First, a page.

On January 14, 1984, a 19-year-old striker from Birmingham called Steve Mardenborough headed an eighth-minute goal at Anfield. It was enough to give Graham Hawkins’ Wolves a 1-0 win over a side who were just four months away from winning the European Cup. It was the only goal Mardenborough ever scored for Wolves – and the only goal he ever scored in the top flight.

It was unquestionably the highlight of a career that saw him play for no fewer than 21 clubs (and that doesn’t include Coventry, where he started out as a trainee but never made the first team).

Keogh’s winner at the DW Stadium on Tuesday was also a header, and was also his first goal in the top flight. With any luck, he will have a much longer career at the top level than Mardenborough did – although he may struggle to get regular games once Sylvan Ebanks-Blake, Chris Iwelumo and new signing Kevin Doyle are all fit again.

The goal was created by one of McCarthy’s summer signings, Serbian midfielder Nenad Milijas, and the manager has been active enough in the transfer market to suggest that he has been given the sort of backing he didn’t get at Sunderland. In addition to Doyle and Milijas, McCarthy has brought in Sunderland outcast Greg Halford, Southampton youngster Andrew Surman and Reading keeper Marcus Hahnemann. Defender Michael Mancienne has rejoined on a season’s loan from Chelsea, having played a part in Wolves’ promotion campaign last season.   

Even so, it’s a squad still light on Premier League experience, as McCarthy pointed out after last Saturday’s 2-0 defeat at home to West Ham. One victory at Wigan does not make a season.

The pain of the mid-1980s, though, is a distant memory for Wolves fans now. They can enjoy their first top-flight away win since 1984. They can also enjoy their first appearance at the tail end of Match of the Day since February 2008 (a 2-0 FA Cup defeat at Cardiff, since you ask).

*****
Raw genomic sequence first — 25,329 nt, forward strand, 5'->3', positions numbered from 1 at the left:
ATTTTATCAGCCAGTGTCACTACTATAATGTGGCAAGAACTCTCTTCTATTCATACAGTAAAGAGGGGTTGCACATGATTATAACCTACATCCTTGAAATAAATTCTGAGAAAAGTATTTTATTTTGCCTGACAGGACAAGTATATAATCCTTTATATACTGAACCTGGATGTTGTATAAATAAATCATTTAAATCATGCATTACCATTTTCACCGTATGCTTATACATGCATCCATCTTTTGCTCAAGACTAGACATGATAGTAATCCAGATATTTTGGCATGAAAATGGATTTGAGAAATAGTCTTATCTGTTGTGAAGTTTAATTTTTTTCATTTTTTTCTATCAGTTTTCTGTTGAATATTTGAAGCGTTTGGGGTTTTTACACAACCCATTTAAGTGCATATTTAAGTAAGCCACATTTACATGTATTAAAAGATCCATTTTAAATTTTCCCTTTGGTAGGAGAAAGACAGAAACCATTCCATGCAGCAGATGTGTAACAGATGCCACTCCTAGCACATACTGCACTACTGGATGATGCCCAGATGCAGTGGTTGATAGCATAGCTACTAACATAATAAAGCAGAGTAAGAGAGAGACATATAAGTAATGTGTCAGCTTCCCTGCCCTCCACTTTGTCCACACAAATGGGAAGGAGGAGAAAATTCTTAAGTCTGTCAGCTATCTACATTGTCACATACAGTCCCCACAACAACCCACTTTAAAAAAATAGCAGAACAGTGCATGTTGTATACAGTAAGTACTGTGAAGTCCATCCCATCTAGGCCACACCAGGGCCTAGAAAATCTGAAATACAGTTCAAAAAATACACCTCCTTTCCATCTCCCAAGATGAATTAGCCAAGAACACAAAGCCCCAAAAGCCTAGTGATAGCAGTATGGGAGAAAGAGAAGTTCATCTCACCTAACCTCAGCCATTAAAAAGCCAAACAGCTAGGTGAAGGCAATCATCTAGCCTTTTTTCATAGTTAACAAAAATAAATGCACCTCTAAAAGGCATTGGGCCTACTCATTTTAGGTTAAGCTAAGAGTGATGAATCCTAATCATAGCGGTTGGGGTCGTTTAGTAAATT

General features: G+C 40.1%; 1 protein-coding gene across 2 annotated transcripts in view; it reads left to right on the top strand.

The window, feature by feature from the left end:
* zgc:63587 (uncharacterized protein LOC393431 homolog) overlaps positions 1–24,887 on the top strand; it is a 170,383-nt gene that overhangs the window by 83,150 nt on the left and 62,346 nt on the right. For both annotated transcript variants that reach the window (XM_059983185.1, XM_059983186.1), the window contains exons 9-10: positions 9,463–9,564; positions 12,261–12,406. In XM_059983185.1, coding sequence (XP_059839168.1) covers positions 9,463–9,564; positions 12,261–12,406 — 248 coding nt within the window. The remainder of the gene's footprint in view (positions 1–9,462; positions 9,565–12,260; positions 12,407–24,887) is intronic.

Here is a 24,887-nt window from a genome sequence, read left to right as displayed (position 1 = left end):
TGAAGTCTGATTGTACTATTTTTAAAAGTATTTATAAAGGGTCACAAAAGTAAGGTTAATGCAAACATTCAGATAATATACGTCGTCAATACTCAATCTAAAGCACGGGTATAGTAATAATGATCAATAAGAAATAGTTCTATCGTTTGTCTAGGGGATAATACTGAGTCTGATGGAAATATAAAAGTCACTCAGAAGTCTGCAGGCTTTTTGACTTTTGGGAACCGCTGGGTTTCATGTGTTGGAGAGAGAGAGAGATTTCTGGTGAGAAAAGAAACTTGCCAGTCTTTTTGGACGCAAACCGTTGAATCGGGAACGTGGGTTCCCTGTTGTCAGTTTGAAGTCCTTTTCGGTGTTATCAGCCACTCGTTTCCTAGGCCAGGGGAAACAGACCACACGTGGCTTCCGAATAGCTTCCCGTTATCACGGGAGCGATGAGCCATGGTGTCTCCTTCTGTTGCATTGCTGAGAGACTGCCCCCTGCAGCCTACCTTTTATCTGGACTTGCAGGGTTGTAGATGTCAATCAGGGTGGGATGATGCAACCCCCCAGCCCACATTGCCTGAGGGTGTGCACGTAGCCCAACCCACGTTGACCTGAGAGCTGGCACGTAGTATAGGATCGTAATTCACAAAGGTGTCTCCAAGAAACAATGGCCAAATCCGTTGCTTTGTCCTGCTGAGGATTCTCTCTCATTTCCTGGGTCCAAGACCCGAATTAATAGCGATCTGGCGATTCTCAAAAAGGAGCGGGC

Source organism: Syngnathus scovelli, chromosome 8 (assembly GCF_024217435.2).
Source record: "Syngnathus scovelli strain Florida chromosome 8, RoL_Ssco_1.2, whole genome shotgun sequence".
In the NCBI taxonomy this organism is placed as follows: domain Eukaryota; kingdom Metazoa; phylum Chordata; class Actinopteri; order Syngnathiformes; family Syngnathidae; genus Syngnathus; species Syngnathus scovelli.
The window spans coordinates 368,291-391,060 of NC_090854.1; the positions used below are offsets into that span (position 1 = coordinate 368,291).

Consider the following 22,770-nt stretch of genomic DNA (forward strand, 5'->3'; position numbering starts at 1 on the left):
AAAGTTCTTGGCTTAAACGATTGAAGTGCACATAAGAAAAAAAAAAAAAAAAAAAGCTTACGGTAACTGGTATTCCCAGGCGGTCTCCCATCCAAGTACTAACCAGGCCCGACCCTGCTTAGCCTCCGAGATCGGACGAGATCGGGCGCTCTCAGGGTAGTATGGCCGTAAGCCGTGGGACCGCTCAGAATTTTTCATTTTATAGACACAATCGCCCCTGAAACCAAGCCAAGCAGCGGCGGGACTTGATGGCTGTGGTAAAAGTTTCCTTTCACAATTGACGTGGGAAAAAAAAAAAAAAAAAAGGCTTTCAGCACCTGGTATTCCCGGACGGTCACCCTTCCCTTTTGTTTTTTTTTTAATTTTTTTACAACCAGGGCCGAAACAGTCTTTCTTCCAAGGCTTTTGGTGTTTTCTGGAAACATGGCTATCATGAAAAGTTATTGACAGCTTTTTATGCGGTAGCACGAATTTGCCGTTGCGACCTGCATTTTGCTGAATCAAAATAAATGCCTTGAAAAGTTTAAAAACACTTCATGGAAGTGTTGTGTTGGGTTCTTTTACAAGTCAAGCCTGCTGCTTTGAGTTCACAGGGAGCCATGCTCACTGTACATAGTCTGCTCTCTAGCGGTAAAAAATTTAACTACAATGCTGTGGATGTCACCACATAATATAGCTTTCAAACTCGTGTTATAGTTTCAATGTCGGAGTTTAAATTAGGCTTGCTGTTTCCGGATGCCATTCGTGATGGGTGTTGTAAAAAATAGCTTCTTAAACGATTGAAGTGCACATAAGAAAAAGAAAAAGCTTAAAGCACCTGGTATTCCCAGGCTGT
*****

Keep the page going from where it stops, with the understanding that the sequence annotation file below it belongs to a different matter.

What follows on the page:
And if McCarthy’s players can ensure the club don’t have to wait another 25 years for a top-flight victory on their travels, then Wolves can look forward to being a part of the Gubbometer for more than just a season.


1. Fulham: 1
(GD: 0. 2L: 0.)
1. Portsmouth: 1
(GD: 0. 2L: 0.)
1. Wigan: 1
(GD: 0. 2L: 0.)
1. Wolves: 1
(GD: 0. 2L: 0.)
5. Sunderland: 0
(GD: 0. 2L: 2.)
6. Gubba: 0
(GD: 0. 2L: 1.)
6. Bolton: 0
(GD: 0. 2L: 1.)
6. Chelsea: 0
(GD: 0. 2L: 1.)
9. Arsenal: 0
(GD: 0. 2L: 0.)
9. Aston Villa: 0
(GD: 0. 2L: 0.)
9. Birmingham: 0
(GD: 0. 2L: 0.)
9. Blackburn: 0
(GD: 0. 2L: 0.)
9. Burnley: 0
(GD: 0. 2L: 0.)
9. Everton: 0
(GD: 0. 2L: 0.)
9. Hull: 0
(GD: 0. 2L: 0.)
9. Liverpool: 0
(GD: 0. 2L: 0.)
9. Manchester City: 0
(GD: 0. 2L: 0.)
9. Manchester United: 0
(GD: 0. 2L: 0.)
9. Stoke: 0
(GD: 0. 2L: 0.)
9. Tottenham: 0
(GD: 0. 2L: 0.)
9. West Ham: 0
(GD: 0. 2L: 0.)

GD = Gubba difference
2L = On second last
(Last night’s penultimate match was: Sunderland 1 Chelsea 3.)

(NB. Teams will receive one point for every time they appear last on MOTD. Appearances on MOTD2 are not included. Teams level on points will be separated by Gubba difference – the number of times a team is on last with Tony Gubba commentating. Teams still level will then be separated by the number of times they appear second last on MOTD.)


One Response to Last on MOTD: Nineteen Eighty-Four

  1. Stuart Owen says:

    Very interesting info many thanks, i will follow your comments from now on.